Toilet Buying Guide

When you’re in shopping mode for a new commode, remember that a big price tag doesn’t guarantee better performance. In our tests of single- and dual-flush toilets, the ones with the top Overall Scores were midpriced models. The best toilets also save water while still delivering worry-free performance.

How We Test Toilets
To develop our toilet ratings, Consumer Reports’ test engineers put the fixtures through a battery of tests involving waste removal, bowl cleaning, and drain-line clogs. To test solid-waste removal, we dump marble-sized plastic beads, weighted sponges, and filled water bags into the bowl and measure how well each flush handles the simulated waste.

A toilet’s bowl-cleaning abilities are tested by painting a line along the inside of the bowl and judging how much of the paint remains after flushing. Finally, we observe how well a toilet pushes waste through the drain line once flushed. That matters if your waste line travels a long way to the sewer.

A toilet should be reliable, especially in a large household, and a good one should last a decade or more without much maintenance. Use our buying guide to help you pick a high-performance model that’s right for your home.

Game of Thrones

Flushing Out the Best Performance
Our tests revealed key differences in flushing ability, even across models of the same brand. To simulate a bathroom’s worst nightmare, we deploy a measured mix of baby wipes, sponges, plastic balls, and water-filled latex sleeves to see whether a toilet will clog. We also gauge how well the flush cleans the toilet bowl and moves waste down the drain line. Top performers leave the bowl pristine and carry waste far down your drain pipe, reducing the likelihood of clogs.

Water-Saving Technology
More water flushed sometimes (but not always) means more complete flushing. But toilets flush away about 30 percent of all residential water in U.S. homes, so it’s not surprising that water conservation has become a serious concern. A 1995 Department of Energy requirement limits new toilets to 1.6 gallons per flush. All the toilets in our tests meet that standard, and the majority of the tested models meet the stiffer California standard, which limits toilets sold in that state to 1.28 gallons per flush. The high-efficiency models that satisfy the California standard carry a WaterSense label.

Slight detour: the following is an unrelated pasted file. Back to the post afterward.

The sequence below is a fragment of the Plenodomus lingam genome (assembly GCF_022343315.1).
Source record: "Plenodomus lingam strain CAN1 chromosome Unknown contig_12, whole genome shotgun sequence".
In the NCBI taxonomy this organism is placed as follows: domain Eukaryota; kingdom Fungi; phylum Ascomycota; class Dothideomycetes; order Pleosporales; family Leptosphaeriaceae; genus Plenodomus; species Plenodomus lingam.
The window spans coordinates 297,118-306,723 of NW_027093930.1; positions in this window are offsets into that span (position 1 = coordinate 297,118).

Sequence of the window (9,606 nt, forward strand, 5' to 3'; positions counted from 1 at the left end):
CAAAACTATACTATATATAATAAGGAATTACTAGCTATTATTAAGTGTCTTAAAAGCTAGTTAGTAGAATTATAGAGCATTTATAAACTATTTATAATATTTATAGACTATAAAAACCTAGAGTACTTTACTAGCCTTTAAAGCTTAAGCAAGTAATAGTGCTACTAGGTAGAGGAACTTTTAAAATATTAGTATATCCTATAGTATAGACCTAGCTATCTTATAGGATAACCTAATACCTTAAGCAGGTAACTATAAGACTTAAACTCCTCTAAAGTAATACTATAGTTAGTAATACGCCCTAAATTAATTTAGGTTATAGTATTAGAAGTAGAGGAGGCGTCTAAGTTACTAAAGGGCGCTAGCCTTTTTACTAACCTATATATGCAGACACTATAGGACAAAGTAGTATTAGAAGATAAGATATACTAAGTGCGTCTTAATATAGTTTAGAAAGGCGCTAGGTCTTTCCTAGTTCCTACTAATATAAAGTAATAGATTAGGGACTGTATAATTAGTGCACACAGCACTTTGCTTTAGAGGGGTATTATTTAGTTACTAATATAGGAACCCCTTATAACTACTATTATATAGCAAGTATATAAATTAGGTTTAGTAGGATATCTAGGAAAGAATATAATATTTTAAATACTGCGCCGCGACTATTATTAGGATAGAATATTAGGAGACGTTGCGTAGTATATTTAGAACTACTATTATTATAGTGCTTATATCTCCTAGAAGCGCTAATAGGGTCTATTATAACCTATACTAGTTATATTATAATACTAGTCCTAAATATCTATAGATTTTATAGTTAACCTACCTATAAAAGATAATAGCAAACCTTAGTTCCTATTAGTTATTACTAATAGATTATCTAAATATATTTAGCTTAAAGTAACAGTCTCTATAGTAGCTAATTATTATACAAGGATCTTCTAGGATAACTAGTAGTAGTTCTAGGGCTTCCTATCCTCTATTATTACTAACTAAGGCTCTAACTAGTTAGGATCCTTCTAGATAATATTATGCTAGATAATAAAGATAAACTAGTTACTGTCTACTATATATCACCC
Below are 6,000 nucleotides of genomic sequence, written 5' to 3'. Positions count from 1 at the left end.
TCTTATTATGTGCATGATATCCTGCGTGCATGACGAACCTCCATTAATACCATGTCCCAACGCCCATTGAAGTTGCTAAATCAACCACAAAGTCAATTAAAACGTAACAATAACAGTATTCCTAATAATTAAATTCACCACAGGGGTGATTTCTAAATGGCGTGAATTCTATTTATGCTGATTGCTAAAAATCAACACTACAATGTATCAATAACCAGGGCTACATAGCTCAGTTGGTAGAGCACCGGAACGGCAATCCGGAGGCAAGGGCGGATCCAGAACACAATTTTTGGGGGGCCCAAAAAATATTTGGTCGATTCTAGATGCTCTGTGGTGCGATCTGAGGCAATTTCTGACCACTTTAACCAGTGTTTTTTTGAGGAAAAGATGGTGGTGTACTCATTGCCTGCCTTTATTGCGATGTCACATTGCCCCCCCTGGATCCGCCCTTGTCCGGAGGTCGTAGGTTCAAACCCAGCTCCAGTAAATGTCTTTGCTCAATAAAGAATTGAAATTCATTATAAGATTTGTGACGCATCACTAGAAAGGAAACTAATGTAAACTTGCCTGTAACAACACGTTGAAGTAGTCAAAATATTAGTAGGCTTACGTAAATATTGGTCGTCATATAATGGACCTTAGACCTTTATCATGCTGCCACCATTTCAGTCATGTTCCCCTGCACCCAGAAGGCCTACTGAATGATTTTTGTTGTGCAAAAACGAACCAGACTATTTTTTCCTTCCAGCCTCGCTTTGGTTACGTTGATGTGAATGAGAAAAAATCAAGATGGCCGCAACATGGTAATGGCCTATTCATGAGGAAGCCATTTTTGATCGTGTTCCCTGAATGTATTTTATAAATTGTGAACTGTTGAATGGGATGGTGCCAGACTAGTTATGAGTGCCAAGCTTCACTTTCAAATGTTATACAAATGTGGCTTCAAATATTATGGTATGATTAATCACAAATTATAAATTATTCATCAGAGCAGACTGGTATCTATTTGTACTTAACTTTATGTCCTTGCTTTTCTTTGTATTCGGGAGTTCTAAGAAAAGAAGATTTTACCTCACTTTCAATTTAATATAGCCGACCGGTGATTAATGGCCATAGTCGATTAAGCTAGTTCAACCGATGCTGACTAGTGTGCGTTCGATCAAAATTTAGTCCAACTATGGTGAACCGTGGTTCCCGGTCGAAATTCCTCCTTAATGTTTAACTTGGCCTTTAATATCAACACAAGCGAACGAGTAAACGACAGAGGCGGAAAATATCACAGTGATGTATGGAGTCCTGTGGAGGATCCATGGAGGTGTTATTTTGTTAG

Get the Right-Sized Toilet for Your Space
Narrow your shopping options by making sure the new toilet matches the existing toilet’s “rough-in” measurement—the distance from the wall to the center of the toilet flange (the hold-down bolts). A measurement of 12 inches is standard, but 10-inch and 14-inch models are also available. “Comfort height” toilets, which sit about 17 to 19 inches high, or about 2 or 3 inches higher than usual, have become the most common choice. The added height makes getting on and off easier.

Toilets by Type

While there are many features to consider when buying a toilet, including height, bowl shape, color, style, and flushing technology, most toilets fall into two basic types: gravity-feed and pressure-assisted. Gravity-feed toilets dominate the market, but pressure-assisted models are worth a look.

Illustration of how the inside of a gravity-feed toilet works.

Gravity-Feed Toilets

As their name implies, these toilets have a flush valve that relies on gravity. Water drops from the tank into the bowl to move waste down the drain. They can work with as little as 10 pounds per square inch of household water pressure. Models with a beefy 3-, 3½-, or even 4-inch-wide flush valve deliver more thrust in our tests than those with a 2- to 2½-inch valve. Ask to see the manufacturer’s specifications for the flush valve.

Pros: Gravity-feed toilets flush more quietly than pressure-assisted models. Many we tested work every bit as well as the best pressure-assisted models, and with far less fanfare—an advantage in close quarters.

Cons: Models that perform comparably to pressure-assisted units typically cost as much, while lower-priced models might not be able to properly displace waste.

Toilets Ratings
Illustration of the inside mechanisms of a pressure-assisted toilet.

Pressure-Assisted Toilets

As water compresses air within the sealed tank, it creates pressure that thrusts waste forcefully down the waste line. A pressure-assisted toilet is an especially good choice for large families, but it does have a noisier flush.

Before buying, be sure that your home has at least 25 pounds per square inch of water pressure, the minimum required for a pressure-assisted toilet to work properly. You can check with a $10 gauge that connects to an outdoor spigot.

Pros: Pressure-assisted toilets dispatch our simulated solid waste with few clogs.

Cons: These toilets are noisy; the loudest ones emit an emphatic whoosh. They can also be expensive.

Toilets Ratings

A Royal Flush of Features

Once you decide on the basic design you want to install, there are some important toilet features to consider before you buy.

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